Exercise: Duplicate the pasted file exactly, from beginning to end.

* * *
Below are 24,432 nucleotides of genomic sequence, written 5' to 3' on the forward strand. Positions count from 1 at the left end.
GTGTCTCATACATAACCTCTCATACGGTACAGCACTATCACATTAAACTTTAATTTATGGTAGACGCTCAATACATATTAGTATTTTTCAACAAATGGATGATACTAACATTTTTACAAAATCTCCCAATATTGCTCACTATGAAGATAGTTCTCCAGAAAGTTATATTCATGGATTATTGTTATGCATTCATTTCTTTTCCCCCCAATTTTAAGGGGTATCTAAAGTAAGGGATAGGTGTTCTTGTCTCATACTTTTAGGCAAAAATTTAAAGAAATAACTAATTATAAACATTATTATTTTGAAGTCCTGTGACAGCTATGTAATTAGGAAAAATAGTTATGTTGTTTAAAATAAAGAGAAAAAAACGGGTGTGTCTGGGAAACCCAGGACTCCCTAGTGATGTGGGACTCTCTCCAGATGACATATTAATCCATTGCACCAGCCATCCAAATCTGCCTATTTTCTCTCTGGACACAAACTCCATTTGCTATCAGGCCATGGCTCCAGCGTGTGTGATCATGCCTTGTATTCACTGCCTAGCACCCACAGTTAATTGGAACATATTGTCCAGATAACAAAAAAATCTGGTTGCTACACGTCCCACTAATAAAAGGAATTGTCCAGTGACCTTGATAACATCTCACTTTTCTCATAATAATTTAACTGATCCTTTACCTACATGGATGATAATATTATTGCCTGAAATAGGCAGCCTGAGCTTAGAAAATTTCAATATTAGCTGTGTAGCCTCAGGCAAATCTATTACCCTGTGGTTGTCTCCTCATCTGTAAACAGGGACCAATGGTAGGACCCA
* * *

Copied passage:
Below are 24,432 nucleotides of genomic sequence, written 5' to 3' on the forward strand. Positions count from 1 at the left end.
GTGTCTCATACATAACCTCTCATACGGTACAGCACTATCACATTAAACTTTAATTTATGGTAGACGCTCAATACATATTAGTATTTTTCAACAAATGGATGATACTAACATTTTTACAAAATCTCCCAATATTGCTCACTATGAAGATAGTTCTCCAGAAAGTTATATTCATGGATTATTGTTATGCATTCATTTCTTTTCCCCCCAATTTTAAGGGGTATCTAAAGTAAGGGATAGGTGTTCTTGTCTCATACTTTTAGGCAAAAATTTAAAGAAATAACTAATTATAAACATTATTATTTTGAAGTCCTGTGACAGCTATGTAATTAGGAAAAATAGTTATGTTGTTTAAAATAAAGAGAAAAAAACGGGTGTGTCTGGGAAACCCAGGACTCCCTAGTGATGTGGGACTCTCTCCAGATGACATATTAATCCATTGCACCAGCCATCCAAATCTGCCTATTTTCTCTCTGGACACAAACTCCATTTGCTATCAGGCCATGGCTCCAGCGTGTGTGATCATGCCTTGTATTCACTGCCTAGCACCCACAGTTAATTGGAACATATTGTCCAGATAACAAAAAAATCTGGTTGCTACACGTCCCACTAATAAAAGGAATTGTCCAGTGACCTTGATAACATCTCACTTTTCTCATAATAATTTAACTGATCCTTTACCTACATGGATGATAATATTATTGCCTGAAATAGGCAGCCTGAGCTTAGAAAATTTCAATATTAGCTGTGTAGCCTCAGGCAAATCTATTACCCTGTGGTTGTCTCCTCATCTGTAAACAGGGACCAATGGTAGGACCCA